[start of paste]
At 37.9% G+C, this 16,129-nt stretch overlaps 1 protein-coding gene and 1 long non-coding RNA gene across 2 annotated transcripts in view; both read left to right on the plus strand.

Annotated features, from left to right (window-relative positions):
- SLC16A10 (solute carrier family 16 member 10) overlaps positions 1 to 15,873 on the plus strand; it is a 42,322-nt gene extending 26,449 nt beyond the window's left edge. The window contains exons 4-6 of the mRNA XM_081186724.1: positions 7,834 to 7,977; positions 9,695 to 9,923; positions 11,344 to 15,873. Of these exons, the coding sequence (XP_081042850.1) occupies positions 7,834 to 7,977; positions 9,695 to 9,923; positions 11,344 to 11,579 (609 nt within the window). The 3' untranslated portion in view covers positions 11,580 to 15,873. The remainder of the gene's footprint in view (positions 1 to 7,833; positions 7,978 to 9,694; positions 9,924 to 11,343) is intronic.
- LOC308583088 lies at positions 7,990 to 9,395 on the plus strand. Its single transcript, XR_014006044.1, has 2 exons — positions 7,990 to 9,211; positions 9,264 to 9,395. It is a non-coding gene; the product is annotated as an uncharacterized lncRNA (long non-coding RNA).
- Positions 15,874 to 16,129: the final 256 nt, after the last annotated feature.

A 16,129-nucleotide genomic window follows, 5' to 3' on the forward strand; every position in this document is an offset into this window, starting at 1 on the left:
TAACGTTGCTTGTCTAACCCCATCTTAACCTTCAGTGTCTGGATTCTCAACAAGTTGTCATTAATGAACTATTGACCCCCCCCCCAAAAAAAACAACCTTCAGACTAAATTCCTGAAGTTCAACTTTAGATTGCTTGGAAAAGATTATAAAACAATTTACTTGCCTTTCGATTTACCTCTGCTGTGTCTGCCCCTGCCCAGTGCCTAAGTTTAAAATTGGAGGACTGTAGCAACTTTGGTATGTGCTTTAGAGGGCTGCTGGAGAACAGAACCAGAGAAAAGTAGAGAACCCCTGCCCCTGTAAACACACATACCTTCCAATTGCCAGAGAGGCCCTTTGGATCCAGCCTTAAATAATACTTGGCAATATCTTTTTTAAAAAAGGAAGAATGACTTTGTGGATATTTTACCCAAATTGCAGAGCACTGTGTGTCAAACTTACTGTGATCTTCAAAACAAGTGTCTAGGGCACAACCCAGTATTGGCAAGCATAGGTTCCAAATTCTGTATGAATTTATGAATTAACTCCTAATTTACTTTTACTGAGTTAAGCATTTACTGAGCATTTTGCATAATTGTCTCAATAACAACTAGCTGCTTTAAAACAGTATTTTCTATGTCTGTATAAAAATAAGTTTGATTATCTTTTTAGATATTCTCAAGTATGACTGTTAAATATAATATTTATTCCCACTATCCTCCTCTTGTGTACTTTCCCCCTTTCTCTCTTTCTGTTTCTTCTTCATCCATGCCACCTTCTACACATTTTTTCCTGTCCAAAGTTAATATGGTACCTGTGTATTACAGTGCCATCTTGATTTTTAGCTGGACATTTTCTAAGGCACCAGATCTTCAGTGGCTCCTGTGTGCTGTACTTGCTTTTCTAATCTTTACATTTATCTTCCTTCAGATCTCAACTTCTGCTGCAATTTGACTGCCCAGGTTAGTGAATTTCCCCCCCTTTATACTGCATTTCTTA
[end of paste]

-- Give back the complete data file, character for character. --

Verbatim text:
At 37.9% G+C, this 16,129-nt stretch overlaps 1 protein-coding gene and 1 long non-coding RNA gene across 2 annotated transcripts in view; both read left to right on the plus strand.

Annotated features, from left to right (window-relative positions):
- SLC16A10 (solute carrier family 16 member 10) overlaps positions 1 to 15,873 on the plus strand; it is a 42,322-nt gene extending 26,449 nt beyond the window's left edge. The window contains exons 4-6 of the mRNA XM_081186724.1: positions 7,834 to 7,977; positions 9,695 to 9,923; positions 11,344 to 15,873. Of these exons, the coding sequence (XP_081042850.1) occupies positions 7,834 to 7,977; positions 9,695 to 9,923; positions 11,344 to 11,579 (609 nt within the window). The 3' untranslated portion in view covers positions 11,580 to 15,873. The remainder of the gene's footprint in view (positions 1 to 7,833; positions 7,978 to 9,694; positions 9,924 to 11,343) is intronic.
- LOC308583088 lies at positions 7,990 to 9,395 on the plus strand. Its single transcript, XR_014006044.1, has 2 exons — positions 7,990 to 9,211; positions 9,264 to 9,395. It is a non-coding gene; the product is annotated as an uncharacterized lncRNA (long non-coding RNA).
- Positions 15,874 to 16,129: the final 256 nt, after the last annotated feature.

A 16,129-nucleotide genomic window follows, 5' to 3' on the forward strand; every position in this document is an offset into this window, starting at 1 on the left:
TAACGTTGCTTGTCTAACCCCATCTTAACCTTCAGTGTCTGGATTCTCAACAAGTTGTCATTAATGAACTATTGACCCCCCCCCCAAAAAAAACAACCTTCAGACTAAATTCCTGAAGTTCAACTTTAGATTGCTTGGAAAAGATTATAAAACAATTTACTTGCCTTTCGATTTACCTCTGCTGTGTCTGCCCCTGCCCAGTGCCTAAGTTTAAAATTGGAGGACTGTAGCAACTTTGGTATGTGCTTTAGAGGGCTGCTGGAGAACAGAACCAGAGAAAAGTAGAGAACCCCTGCCCCTGTAAACACACATACCTTCCAATTGCCAGAGAGGCCCTTTGGATCCAGCCTTAAATAATACTTGGCAATATCTTTTTTAAAAAAGGAAGAATGACTTTGTGGATATTTTACCCAAATTGCAGAGCACTGTGTGTCAAACTTACTGTGATCTTCAAAACAAGTGTCTAGGGCACAACCCAGTATTGGCAAGCATAGGTTCCAAATTCTGTATGAATTTATGAATTAACTCCTAATTTACTTTTACTGAGTTAAGCATTTACTGAGCATTTTGCATAATTGTCTCAATAACAACTAGCTGCTTTAAAACAGTATTTTCTATGTCTGTATAAAAATAAGTTTGATTATCTTTTTAGATATTCTCAAGTATGACTGTTAAATATAATATTTATTCCCACTATCCTCCTCTTGTGTACTTTCCCCCTTTCTCTCTTTCTGTTTCTTCTTCATCCATGCCACCTTCTACACATTTTTTCCTGTCCAAAGTTAATATGGTACCTGTGTATTACAGTGCCATCTTGATTTTTAGCTGGACATTTTCTAAGGCACCAGATCTTCAGTGGCTCCTGTGTGCTGTACTTGCTTTTCTAATCTTTACATTTATCTTCCTTCAGATCTCAACTTCTGCTGCAATTTGACTGCCCAGGTTAGTGAATTTCCCCCCCTTTATACTGCATTTCTTA